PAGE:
I love that each character has a voice that is authentically their own. I love that you are forced to get to know them on their own terms. I love that there is always a defined sense of place with each setting. I love that each place is allowed the same nuance that Hubbard affords her characters. I love that countries are not used as cheep backdrops for some privileged person's self discovery, but rather places full of people who actually live there. I love that Bria and Rowan are trying to escape themselves, but are not allowed to do so. I love that they learn to know each other before they start to like each other, much less love each other. I love that Hubbard never takes the easy way out of anything. I love that she surprises me. I love the way passion and art and purpose are all treated in the book. I love Hubbard's illustrations.
In Wanderlove, Hubbard does in one book something that many authors try and fail to do in trilogies or sprawling series: she allows her characters to bridge the gap between child and adult. Her characters go from externalizing blame to accepting responsibility for their actions. They accept that they have sabotaged themselves, but must forgive themselves as well. They learn that they must make things happen for themselves, rather than waiting for someone else; that "sometimes, what you love the most is what you have to fight the hardest to keep." I don't know what else to say but, 'read it'. You won't regret it.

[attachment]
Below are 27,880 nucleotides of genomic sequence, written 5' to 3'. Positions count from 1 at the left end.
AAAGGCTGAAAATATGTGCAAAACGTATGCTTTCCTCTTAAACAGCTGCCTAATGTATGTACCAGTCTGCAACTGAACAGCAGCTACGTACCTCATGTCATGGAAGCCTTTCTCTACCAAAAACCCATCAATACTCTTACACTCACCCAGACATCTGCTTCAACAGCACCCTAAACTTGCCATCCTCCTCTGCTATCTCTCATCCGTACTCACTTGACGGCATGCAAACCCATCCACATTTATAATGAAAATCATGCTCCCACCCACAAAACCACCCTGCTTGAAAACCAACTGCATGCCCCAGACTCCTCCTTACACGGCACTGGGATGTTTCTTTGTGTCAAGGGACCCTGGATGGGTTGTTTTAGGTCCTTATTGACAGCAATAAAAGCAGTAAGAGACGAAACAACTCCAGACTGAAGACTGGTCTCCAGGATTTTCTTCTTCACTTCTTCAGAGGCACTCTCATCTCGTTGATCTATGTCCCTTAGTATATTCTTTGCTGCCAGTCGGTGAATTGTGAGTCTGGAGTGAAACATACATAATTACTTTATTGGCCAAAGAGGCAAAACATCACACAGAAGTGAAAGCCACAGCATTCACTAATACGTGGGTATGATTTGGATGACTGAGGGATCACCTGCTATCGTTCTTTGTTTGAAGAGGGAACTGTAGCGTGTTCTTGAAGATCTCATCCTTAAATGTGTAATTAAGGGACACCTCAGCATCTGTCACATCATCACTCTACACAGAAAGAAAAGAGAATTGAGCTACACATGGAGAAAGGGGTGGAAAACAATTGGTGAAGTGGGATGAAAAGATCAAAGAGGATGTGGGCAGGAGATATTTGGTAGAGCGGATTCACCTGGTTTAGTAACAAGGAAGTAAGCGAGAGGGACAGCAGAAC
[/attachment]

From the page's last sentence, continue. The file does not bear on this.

I will start of by making a number of confessions: 1) I tossed this book on top of my library stack at the last minute (after having spent quite someI will start of by making a number of confessions: 1) I tossed this book on top of my library stack at the last minute (after having spent quite some time wrangling my three year old away from the puzzles and forcing my seven year old to narrow his book pile down to something he could actually carry himself) - which is to say, I didn't read the book description and so knew nothing about it but that I thought the cover interesting. 2) I have never before read anything by Harlan Coben, therefore naturally know nothing about his Myron Bolitar series. 3) Had I known that Harlan Coben writes bestselling adult thrillers, I would not have come NEAR this book. After the condescending, lazy tripe being offered to the YA market by other adult-gone-ya authors (James Patterson's Maximum Ride series and John Grisham's Theodore Boone: Kid Lawyer both immediately come to mind), I'd have to have some pretty compelling reasons to purposely give another such book a shot. (Or do so by accident. Ahem.)
Shelter and I just didn't mesh for so very many reasons. I would like to say that it was just not a book for me - that I came into it expecting not to like it so didn't - but I just don't think that is the case. There are so many things going on in Shelter that it is hard to sort it all out. Coben seems to have some 'life lessons' he feels need to be learned, and some Important History to tell, oh, and also a plot line or two that don't necessarily have to have anything to do with each other or anything else and defied plausibility at every turn. I will try to sort out some of what was going on, and my reactions.